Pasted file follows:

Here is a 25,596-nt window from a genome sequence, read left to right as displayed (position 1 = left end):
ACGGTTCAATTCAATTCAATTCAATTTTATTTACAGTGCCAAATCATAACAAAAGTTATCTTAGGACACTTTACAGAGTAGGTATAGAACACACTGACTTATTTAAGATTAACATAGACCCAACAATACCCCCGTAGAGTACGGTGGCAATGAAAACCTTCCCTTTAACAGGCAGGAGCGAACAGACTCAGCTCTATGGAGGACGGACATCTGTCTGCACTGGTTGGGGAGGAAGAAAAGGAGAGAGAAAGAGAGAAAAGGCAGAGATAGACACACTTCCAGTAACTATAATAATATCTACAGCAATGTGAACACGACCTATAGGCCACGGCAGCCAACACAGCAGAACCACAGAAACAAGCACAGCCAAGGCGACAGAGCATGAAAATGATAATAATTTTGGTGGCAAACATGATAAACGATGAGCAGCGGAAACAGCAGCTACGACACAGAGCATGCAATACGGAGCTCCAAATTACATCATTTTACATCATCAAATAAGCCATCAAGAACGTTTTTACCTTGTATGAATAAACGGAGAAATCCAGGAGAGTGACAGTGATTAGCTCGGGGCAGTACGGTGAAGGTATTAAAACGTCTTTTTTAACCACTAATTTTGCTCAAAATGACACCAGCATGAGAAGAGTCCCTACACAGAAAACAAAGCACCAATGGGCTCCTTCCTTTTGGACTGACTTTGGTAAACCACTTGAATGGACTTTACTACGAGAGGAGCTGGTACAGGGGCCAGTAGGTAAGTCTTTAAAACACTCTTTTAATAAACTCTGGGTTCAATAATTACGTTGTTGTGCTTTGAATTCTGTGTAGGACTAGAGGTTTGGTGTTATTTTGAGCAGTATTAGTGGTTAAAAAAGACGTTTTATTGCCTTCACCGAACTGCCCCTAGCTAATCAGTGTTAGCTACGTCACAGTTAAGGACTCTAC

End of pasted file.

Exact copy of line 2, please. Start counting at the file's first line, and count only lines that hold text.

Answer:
ACGGTTCAATTCAATTCAATTCAATTTTATTTACAGTGCCAAATCATAACAAAAGTTATCTTAGGACACTTTACAGAGTAGGTATAGAACACACTGACTTATTTAAGATTAACATAGACCCAACAATACCCCCGTAGAGTACGGTGGCAATGAAAACCTTCCCTTTAACAGGCAGGAGCGAACAGACTCAGCTCTATGGAGGACGGACATCTGTCTGCACTGGTTGGGGAGGAAGAAAAGGAGAGAGAAAGAGAGAAAAGGCAGAGATAGACACACTTCCAGTAACTATAATAATATCTACAGCAATGTGAACACGACCTATAGGCCACGGCAGCCAACACAGCAGAACCACAGAAACAAGCACAGCCAAGGCGACAGAGCATGAAAATGATAATAATTTTGGTGGCAAACATGATAAACGATGAGCAGCGGAAACAGCAGCTACGACACAGAGCATGCAATACGGAGCTCCAAATTACATCATTTTACATCATCAAATAAGCCATCAAGAACGTTTTTACCTTGTATGAATAAACGGAGAAATCCAGGAGAGTGACAGTGATTAGCTCGGGGCAGTACGGTGAAGGTATTAAAACGTCTTTTTTAACCACTAATTTTGCTCAAAATGACACCAGCATGAGAAGAGTCCCTACACAGAAAACAAAGCACCAATGGGCTCCTTCCTTTTGGACTGACTTTGGTAAACCACTTGAATGGACTTTACTACGAGAGGAGCTGGTACAGGGGCCAGTAGGTAAGTCTTTAAAACACTCTTTTAATAAACTCTGGGTTCAATAATTACGTTGTTGTGCTTTGAATTCTGTGTAGGACTAGAGGTTTGGTGTTATTTTGAGCAGTATTAGTGGTTAAAAAAGACGTTTTATTGCCTTCACCGAACTGCCCCTAGCTAATCAGTGTTAGCTACGTCACAGTTAAGGACTCTAC